January 10, 2013 12:00 pm

Bank of England keeps rates and QE on hold

The Bank of England has kept interest rates on hold and voted against expanding its programme of asset purchases despite disappointing news on the UK economy in recent days.

The BoE’s Monetary Policy Committee voted in favour of keeping its benchmark interest rate at 0.5 per cent – the lowest level in the bank’s 319-year history – and the size of the asset purchase programme, which it uses to conduct quantitative easing, at £375bn.

The decision was widely expected in spite of signs that the economy remains in poor shape.

The purchasing managers’ index for the UK’s dominant services sector showed activity shrank at its fastest pace for more than three and a half years in December, adding to fears that the economy contracted in the final quarter of last year.

The figure for new business orders fell to its lowest level in two years, signalling that activity is likely to stay weak in the coming months and raising the prospect of a triple-dip recession.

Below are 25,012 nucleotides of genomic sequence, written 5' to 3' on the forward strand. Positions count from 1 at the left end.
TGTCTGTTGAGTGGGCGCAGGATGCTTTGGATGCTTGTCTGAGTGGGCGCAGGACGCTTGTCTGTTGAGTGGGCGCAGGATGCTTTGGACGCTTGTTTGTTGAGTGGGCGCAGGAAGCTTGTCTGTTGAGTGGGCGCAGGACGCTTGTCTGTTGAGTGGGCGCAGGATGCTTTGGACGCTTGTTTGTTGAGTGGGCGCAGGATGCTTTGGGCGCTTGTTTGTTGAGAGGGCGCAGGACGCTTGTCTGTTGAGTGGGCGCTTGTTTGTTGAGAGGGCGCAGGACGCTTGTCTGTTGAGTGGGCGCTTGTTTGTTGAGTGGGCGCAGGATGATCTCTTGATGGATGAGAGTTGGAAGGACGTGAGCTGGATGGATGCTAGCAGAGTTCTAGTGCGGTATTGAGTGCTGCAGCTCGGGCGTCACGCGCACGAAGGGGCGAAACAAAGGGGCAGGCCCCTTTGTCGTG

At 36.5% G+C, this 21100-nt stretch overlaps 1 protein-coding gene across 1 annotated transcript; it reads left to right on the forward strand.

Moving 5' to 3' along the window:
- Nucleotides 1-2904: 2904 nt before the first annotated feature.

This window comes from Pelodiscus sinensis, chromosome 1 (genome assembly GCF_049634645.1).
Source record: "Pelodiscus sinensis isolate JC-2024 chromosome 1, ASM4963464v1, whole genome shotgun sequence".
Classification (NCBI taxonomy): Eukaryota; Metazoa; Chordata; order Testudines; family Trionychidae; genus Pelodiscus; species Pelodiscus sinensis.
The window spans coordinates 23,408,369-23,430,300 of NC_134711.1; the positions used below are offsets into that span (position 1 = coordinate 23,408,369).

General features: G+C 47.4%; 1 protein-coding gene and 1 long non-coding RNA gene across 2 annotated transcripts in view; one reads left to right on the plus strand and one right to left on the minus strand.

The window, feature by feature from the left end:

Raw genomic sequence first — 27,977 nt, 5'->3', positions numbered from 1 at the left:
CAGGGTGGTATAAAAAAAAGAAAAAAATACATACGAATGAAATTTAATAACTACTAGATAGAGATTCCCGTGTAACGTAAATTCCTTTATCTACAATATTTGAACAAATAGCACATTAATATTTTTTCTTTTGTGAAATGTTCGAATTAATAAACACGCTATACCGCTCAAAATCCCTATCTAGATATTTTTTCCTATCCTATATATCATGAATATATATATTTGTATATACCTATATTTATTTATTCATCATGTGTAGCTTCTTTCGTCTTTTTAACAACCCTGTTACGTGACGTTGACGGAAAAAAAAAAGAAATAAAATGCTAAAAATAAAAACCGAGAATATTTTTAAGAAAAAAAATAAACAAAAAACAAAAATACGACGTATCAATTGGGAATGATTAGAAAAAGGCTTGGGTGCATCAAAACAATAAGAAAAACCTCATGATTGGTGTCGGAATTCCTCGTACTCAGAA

The MPC last expanded its asset purchase programme in July 2012.

Since then, top officials at the BoE, including Sir Mervyn King, the governor, have questioned how effective more quantitative easing would be in generating growth. The bank has also rolled out Funding for Lending, a flagship initiative that aims to revive lending. The bank hopes the scheme will boost the economy by encouraging lenders to pass on the lower borrowing costs it entails to UK businesses and households.

Interest rates have been on hold since March 2009.

The minutes of the MPC meeting are published on January 23. The committee next votes on February 7.

Copyright The Financial Times Limited 2015. You may share using our article tools.
Please don't cut articles from FT.com and redistribute by email or post to the web.


Sign up for email briefings to stay up to date on topics you are interested in